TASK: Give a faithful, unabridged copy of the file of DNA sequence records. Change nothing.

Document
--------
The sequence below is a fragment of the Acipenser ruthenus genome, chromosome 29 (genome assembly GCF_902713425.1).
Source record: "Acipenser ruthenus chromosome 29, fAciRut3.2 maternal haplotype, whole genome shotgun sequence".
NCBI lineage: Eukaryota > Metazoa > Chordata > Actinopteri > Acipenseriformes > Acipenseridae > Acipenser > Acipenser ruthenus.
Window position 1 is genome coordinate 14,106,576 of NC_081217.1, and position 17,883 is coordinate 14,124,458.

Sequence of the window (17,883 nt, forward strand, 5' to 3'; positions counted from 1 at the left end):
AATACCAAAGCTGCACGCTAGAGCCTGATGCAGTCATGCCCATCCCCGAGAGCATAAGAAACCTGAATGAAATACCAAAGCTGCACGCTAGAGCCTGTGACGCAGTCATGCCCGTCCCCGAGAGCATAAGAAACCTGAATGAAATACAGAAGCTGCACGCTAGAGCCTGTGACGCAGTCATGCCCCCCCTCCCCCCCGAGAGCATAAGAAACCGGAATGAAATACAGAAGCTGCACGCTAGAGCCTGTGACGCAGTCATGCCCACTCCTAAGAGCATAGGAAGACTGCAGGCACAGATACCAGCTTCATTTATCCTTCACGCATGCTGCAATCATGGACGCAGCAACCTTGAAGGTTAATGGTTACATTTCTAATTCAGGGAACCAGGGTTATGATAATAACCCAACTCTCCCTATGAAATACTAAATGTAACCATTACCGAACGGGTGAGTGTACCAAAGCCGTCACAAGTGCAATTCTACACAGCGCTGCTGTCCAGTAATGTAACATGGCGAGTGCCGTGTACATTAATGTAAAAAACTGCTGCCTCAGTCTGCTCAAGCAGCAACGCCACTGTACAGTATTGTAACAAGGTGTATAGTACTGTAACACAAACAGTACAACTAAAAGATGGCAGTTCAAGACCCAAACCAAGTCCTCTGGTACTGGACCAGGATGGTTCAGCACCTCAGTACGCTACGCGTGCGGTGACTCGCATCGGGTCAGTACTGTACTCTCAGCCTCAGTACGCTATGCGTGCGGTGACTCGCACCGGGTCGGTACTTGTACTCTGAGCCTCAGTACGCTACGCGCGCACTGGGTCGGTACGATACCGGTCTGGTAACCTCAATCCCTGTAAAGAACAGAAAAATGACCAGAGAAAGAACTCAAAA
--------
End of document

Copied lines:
The sequence below is a fragment of the Acipenser ruthenus genome, chromosome 29 (genome assembly GCF_902713425.1).
Source record: "Acipenser ruthenus chromosome 29, fAciRut3.2 maternal haplotype, whole genome shotgun sequence".
NCBI lineage: Eukaryota > Metazoa > Chordata > Actinopteri > Acipenseriformes > Acipenseridae > Acipenser > Acipenser ruthenus.
Window position 1 is genome coordinate 14,106,576 of NC_081217.1, and position 17,883 is coordinate 14,124,458.

Sequence of the window (17,883 nt, forward strand, 5' to 3'; positions counted from 1 at the left end):
AATACCAAAGCTGCACGCTAGAGCCTGATGCAGTCATGCCCATCCCCGAGAGCATAAGAAACCTGAATGAAATACCAAAGCTGCACGCTAGAGCCTGTGACGCAGTCATGCCCGTCCCCGAGAGCATAAGAAACCTGAATGAAATACAGAAGCTGCACGCTAGAGCCTGTGACGCAGTCATGCCCCCCCTCCCCCCCGAGAGCATAAGAAACCGGAATGAAATACAGAAGCTGCACGCTAGAGCCTGTGACGCAGTCATGCCCACTCCTAAGAGCATAGGAAGACTGCAGGCACAGATACCAGCTTCATTTATCCTTCACGCATGCTGCAATCATGGACGCAGCAACCTTGAAGGTTAATGGTTACATTTCTAATTCAGGGAACCAGGGTTATGATAATAACCCAACTCTCCCTATGAAATACTAAATGTAACCATTACCGAACGGGTGAGTGTACCAAAGCCGTCACAAGTGCAATTCTACACAGCGCTGCTGTCCAGTAATGTAACATGGCGAGTGCCGTGTACATTAATGTAAAAAACTGCTGCCTCAGTCTGCTCAAGCAGCAACGCCACTGTACAGTATTGTAACAAGGTGTATAGTACTGTAACACAAACAGTACAACTAAAAGATGGCAGTTCAAGACCCAAACCAAGTCCTCTGGTACTGGACCAGGATGGTTCAGCACCTCAGTACGCTACGCGTGCGGTGACTCGCATCGGGTCAGTACTGTACTCTCAGCCTCAGTACGCTATGCGTGCGGTGACTCGCACCGGGTCGGTACTTGTACTCTGAGCCTCAGTACGCTACGCGCGCACTGGGTCGGTACGATACCGGTCTGGTAACCTCAATCCCTGTAAAGAACAGAAAAATGACCAGAGAAAGAACTCAAAA